Shippers who imported containerised cargo into the country for the first quarter of this year paid US$15.4 million to shipping lines for undue grounding and detention of containers after the mandatory free periods
Data from the Research Monitoring and Evaluation Department of the Ghana Shippers’ Authority (GSA) has
Last year, for instance, shippers paid about US$76 million as container demurrage to the shipping lines operating at the various ports in the country.
A situation, shippers explained contributed to the high cost of imported goods, congestion at the ports, excessive loss of revenue, inefficiencies at the ports among others.
Also, frequently system breakdown, delays from the service providers, bureaucratic operational procedures and unreliable clearing agents are some but major causes of the container demurrage at the ports.
Previous statistics indicated that over 80 per cent of consignees were unable to clear their cargoes at the ports within the seven days allowable time resulting in container demurrage.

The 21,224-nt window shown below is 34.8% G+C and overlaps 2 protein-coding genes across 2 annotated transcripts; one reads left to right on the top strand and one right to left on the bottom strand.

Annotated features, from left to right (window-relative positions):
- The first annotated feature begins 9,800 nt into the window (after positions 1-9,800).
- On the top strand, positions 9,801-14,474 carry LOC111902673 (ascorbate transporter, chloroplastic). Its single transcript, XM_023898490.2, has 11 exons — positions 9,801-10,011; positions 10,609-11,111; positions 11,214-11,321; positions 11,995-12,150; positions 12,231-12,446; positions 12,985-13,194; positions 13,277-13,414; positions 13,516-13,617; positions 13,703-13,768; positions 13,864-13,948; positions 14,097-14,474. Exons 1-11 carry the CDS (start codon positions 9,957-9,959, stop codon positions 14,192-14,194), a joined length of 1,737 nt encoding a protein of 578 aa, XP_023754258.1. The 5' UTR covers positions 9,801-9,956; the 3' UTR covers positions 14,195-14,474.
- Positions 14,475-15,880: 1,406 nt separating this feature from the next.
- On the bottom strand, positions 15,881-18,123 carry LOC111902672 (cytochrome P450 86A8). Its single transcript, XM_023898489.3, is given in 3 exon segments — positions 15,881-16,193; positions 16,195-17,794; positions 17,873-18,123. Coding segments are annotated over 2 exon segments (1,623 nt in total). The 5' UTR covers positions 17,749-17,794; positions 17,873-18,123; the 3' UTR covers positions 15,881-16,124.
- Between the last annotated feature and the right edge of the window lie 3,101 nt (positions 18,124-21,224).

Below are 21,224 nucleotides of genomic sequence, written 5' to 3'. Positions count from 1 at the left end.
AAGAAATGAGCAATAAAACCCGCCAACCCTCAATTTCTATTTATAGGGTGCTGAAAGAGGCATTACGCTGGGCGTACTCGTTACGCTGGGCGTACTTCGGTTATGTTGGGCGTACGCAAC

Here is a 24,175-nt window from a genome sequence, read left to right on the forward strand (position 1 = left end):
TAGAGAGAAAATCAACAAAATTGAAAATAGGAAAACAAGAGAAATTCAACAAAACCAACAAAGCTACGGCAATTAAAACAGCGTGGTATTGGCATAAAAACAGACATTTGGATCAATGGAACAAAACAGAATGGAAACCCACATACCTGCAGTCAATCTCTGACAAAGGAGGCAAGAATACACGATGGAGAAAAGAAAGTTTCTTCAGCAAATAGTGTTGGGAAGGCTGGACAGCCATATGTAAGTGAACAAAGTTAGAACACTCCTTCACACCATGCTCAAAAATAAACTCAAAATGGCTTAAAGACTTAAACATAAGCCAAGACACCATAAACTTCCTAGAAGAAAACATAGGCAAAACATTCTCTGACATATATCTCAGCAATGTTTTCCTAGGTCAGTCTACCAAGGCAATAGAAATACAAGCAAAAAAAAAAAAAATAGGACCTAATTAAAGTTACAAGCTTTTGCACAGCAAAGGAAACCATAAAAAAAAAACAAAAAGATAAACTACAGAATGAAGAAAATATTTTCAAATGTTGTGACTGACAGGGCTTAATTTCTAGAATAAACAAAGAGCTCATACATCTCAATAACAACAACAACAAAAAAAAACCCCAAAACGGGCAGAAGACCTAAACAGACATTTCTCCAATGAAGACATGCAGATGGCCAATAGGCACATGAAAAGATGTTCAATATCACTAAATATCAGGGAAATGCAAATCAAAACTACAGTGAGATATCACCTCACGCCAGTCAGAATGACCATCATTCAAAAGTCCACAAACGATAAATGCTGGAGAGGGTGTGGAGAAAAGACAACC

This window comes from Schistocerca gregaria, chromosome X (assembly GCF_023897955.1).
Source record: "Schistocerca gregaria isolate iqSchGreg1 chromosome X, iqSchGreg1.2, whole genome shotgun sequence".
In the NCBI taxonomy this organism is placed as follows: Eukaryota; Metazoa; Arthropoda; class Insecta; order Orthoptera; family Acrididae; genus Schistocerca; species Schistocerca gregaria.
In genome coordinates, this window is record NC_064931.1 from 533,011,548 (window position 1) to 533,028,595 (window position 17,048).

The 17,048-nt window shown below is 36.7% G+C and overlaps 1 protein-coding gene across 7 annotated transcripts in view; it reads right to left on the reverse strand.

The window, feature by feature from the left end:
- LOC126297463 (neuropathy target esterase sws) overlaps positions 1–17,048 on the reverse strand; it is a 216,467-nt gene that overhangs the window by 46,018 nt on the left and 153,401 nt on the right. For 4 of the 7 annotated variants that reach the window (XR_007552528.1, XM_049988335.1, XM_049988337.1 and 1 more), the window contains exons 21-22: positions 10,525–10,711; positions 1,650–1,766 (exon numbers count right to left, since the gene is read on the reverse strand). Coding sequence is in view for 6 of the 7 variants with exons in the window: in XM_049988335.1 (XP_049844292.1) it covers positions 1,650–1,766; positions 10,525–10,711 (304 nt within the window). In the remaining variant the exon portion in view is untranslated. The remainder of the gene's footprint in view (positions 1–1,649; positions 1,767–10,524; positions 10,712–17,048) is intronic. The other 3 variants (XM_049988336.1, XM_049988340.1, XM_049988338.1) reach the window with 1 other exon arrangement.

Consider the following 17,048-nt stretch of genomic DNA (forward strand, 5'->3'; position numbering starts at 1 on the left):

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Ghana’s seaborne trade is mainly dependent on imports-rice, sugar, personal effects, poultry products, cars among others including toothpicks and
Shipping lines charge shippers an average of US$22 and US$ 44 per day for 20-foot equivalent unit containers respectively for the first 14 days after the expiration of the free days.
These charges go up from the next 15 to 21 days thereafter.
Statistics from the GSA show that Ghana’s total imports for 2016 registered 12.1 million tonnes and the figure increased by 17.5 per cent to 14.16 million tonnes in 2017.
As an import-dependent economy with a developing maritime industry beset with bottlenecks, Ghana’s economy bleeds annually over the payment of demurrage and rent by shippers.
Studies undertaken by the GSA indicate that shippers in the country paid about US$171 million to shipping lines as demurrage and GH¢90 million in rent charges cumulatively for 2016 and 2017 due to delays in the clearance of their cargoes at the Tema and Takoradi ports.